World food prices surged to a new historic peak in January, for the seventh consecutive month, according to the updated FAO Food Price Index, a commodity basket that regularly tracks monthly changes in global food prices. The Index averaged 231 points in January and was up 3.4 percent from December 2010. This is the highest level (both in real and nominal terms) since FAO started measuring food prices in 1990. Prices of all monitored commodity groups registered strong gains in January, except for meat, which remained unchanged.
"The new figures clearly show that the upward pressure on world food prices is not abating," said FAO economist and grains expert Abdolreza Abbassian. "These high prices are likely to persist in the months to come. High food prices are of major concern especially for low-income food deficit countries that may face problems in financing food imports and for poor households which spend a large share of their income on food."
"The only encouraging factor so far stems from a number of countries, where - due to good harvests - domestic prices of some of the food staples remain low compared to world prices," Abbassian added. FAO emphasized that the Food Price Index has been revised, largely reflecting adjustments to its meat price index. The revision, which is retroactive, has produced new figures for all the indices but the overall trends measured since 1990 remain unchanged.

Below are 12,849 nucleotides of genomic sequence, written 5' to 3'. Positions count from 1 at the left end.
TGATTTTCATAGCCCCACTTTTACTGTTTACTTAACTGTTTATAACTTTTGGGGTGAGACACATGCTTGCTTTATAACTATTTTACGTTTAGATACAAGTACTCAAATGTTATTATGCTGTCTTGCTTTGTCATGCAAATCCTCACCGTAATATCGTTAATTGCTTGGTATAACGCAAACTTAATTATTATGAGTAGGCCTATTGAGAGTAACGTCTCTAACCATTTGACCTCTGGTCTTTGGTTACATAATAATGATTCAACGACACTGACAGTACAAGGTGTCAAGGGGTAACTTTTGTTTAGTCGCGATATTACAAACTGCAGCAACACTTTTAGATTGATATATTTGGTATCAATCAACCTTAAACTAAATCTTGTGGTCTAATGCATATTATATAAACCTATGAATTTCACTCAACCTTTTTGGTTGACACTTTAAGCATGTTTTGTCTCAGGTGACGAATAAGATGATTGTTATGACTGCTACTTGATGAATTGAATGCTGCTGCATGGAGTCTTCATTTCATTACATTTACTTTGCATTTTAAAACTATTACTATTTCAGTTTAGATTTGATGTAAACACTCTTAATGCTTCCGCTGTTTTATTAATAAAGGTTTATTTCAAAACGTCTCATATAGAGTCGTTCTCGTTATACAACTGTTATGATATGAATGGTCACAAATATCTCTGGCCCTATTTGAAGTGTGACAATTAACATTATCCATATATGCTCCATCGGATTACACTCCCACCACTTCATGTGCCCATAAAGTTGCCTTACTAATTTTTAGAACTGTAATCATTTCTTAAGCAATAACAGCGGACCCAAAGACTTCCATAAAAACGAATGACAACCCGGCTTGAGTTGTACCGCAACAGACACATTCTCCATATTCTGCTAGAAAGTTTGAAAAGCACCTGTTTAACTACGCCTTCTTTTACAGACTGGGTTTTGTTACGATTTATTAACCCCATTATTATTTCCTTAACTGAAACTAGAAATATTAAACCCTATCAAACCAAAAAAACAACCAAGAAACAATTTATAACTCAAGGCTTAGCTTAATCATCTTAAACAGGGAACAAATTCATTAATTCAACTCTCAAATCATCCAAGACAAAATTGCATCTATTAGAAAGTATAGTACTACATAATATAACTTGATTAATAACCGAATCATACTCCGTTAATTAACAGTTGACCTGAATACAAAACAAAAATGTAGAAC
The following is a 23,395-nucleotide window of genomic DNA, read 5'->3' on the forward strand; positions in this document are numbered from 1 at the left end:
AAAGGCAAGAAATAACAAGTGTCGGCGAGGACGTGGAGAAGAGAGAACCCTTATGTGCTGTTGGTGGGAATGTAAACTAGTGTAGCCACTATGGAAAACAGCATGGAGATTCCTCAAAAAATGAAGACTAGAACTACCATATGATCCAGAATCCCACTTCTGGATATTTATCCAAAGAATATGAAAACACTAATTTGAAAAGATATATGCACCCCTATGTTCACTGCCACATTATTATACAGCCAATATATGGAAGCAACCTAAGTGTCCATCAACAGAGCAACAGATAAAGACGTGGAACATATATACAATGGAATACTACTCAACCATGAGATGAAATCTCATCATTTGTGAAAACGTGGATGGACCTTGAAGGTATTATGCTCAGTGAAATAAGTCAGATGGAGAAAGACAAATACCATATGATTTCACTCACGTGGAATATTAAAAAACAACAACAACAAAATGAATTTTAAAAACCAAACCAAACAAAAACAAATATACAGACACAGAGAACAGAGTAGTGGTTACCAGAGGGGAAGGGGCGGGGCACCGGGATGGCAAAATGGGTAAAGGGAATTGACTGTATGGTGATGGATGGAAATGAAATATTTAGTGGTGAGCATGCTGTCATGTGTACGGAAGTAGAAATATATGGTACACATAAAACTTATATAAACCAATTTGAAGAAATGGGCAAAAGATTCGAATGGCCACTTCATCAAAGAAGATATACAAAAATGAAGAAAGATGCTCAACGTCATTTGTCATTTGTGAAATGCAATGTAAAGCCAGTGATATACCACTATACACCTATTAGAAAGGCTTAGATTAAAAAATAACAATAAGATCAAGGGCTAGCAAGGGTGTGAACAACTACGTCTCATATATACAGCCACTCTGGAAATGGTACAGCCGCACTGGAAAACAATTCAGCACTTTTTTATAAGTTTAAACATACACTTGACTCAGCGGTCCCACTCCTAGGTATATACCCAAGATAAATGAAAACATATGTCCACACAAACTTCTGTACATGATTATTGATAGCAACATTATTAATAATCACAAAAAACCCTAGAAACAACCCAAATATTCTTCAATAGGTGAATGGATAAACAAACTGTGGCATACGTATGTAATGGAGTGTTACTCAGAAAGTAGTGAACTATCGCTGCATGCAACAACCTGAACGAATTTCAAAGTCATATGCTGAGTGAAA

The FAO Cereal Price Index averaged 245 points in January, up 3 percent from December and the highest since July 2008, but still 11 percent below its peak in April 2008. The increase in January mostly reflected continuing increases in international prices of wheat and maize, amid tightening supplies, while rice prices fell slightly, as the timing coincides with the harvesting of main crops in major exporting countries.
The Oils/Fats Price Index rose by 5.6 percent to 278 points, nearing the June 2008 record level, reflecting an increasingly tight supply and demand balance across the oilseeds complex.
The Dairy Price Index averaged 221 points in January, up 6.2 percent from December, but still 17 percent below its peak in November 2007. A firm global demand for dairy products, against the backdrop of a normal seasonal decline of production in the southern hemisphere, continued to underpin dairy prices.
The Sugar Price Index averaged 420 points in January, up 5.4 percent from December. International sugar prices remain high, driven by tight global supplies.
By contrast, the FAO Meat Price Index was steady at around 166 points, as declining meat prices in Europe, caused by a fall in consumer confidence following a feed contamination scandal, was compensated for by a slight increase in export prices from Brazil and the United States.